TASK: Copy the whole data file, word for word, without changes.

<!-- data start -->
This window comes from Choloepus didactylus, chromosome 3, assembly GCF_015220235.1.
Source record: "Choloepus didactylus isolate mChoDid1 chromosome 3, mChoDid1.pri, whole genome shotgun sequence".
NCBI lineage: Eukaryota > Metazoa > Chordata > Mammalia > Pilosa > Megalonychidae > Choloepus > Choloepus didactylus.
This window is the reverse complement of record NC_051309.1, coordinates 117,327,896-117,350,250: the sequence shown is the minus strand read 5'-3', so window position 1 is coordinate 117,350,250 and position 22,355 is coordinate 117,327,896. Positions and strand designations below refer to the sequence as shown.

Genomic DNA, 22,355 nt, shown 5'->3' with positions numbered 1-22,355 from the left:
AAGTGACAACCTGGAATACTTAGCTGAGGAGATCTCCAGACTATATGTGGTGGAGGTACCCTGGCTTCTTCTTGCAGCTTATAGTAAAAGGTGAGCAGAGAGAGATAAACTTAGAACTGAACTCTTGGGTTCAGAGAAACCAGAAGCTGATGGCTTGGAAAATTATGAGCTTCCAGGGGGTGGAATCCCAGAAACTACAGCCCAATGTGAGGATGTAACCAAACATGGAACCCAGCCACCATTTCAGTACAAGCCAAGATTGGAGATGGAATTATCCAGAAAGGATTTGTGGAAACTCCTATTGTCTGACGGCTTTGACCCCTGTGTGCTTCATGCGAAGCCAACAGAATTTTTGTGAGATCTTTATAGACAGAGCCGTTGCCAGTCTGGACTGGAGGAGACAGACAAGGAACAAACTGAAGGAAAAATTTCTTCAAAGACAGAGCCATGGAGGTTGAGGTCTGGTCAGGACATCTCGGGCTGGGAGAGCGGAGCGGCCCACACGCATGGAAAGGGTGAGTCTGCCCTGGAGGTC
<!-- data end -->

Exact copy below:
This window comes from Choloepus didactylus, chromosome 3, assembly GCF_015220235.1.
Source record: "Choloepus didactylus isolate mChoDid1 chromosome 3, mChoDid1.pri, whole genome shotgun sequence".
NCBI lineage: Eukaryota > Metazoa > Chordata > Mammalia > Pilosa > Megalonychidae > Choloepus > Choloepus didactylus.
This window is the reverse complement of record NC_051309.1, coordinates 117,327,896-117,350,250: the sequence shown is the minus strand read 5'-3', so window position 1 is coordinate 117,350,250 and position 22,355 is coordinate 117,327,896. Positions and strand designations below refer to the sequence as shown.

Genomic DNA, 22,355 nt, shown 5'->3' with positions numbered 1-22,355 from the left:
AAGTGACAACCTGGAATACTTAGCTGAGGAGATCTCCAGACTATATGTGGTGGAGGTACCCTGGCTTCTTCTTGCAGCTTATAGTAAAAGGTGAGCAGAGAGAGATAAACTTAGAACTGAACTCTTGGGTTCAGAGAAACCAGAAGCTGATGGCTTGGAAAATTATGAGCTTCCAGGGGGTGGAATCCCAGAAACTACAGCCCAATGTGAGGATGTAACCAAACATGGAACCCAGCCACCATTTCAGTACAAGCCAAGATTGGAGATGGAATTATCCAGAAAGGATTTGTGGAAACTCCTATTGTCTGACGGCTTTGACCCCTGTGTGCTTCATGCGAAGCCAACAGAATTTTTGTGAGATCTTTATAGACAGAGCCGTTGCCAGTCTGGACTGGAGGAGACAGACAAGGAACAAACTGAAGGAAAAATTTCTTCAAAGACAGAGCCATGGAGGTTGAGGTCTGGTCAGGACATCTCGGGCTGGGAGAGCGGAGCGGCCCACACGCATGGAAAGGGTGAGTCTGCCCTGGAGGTC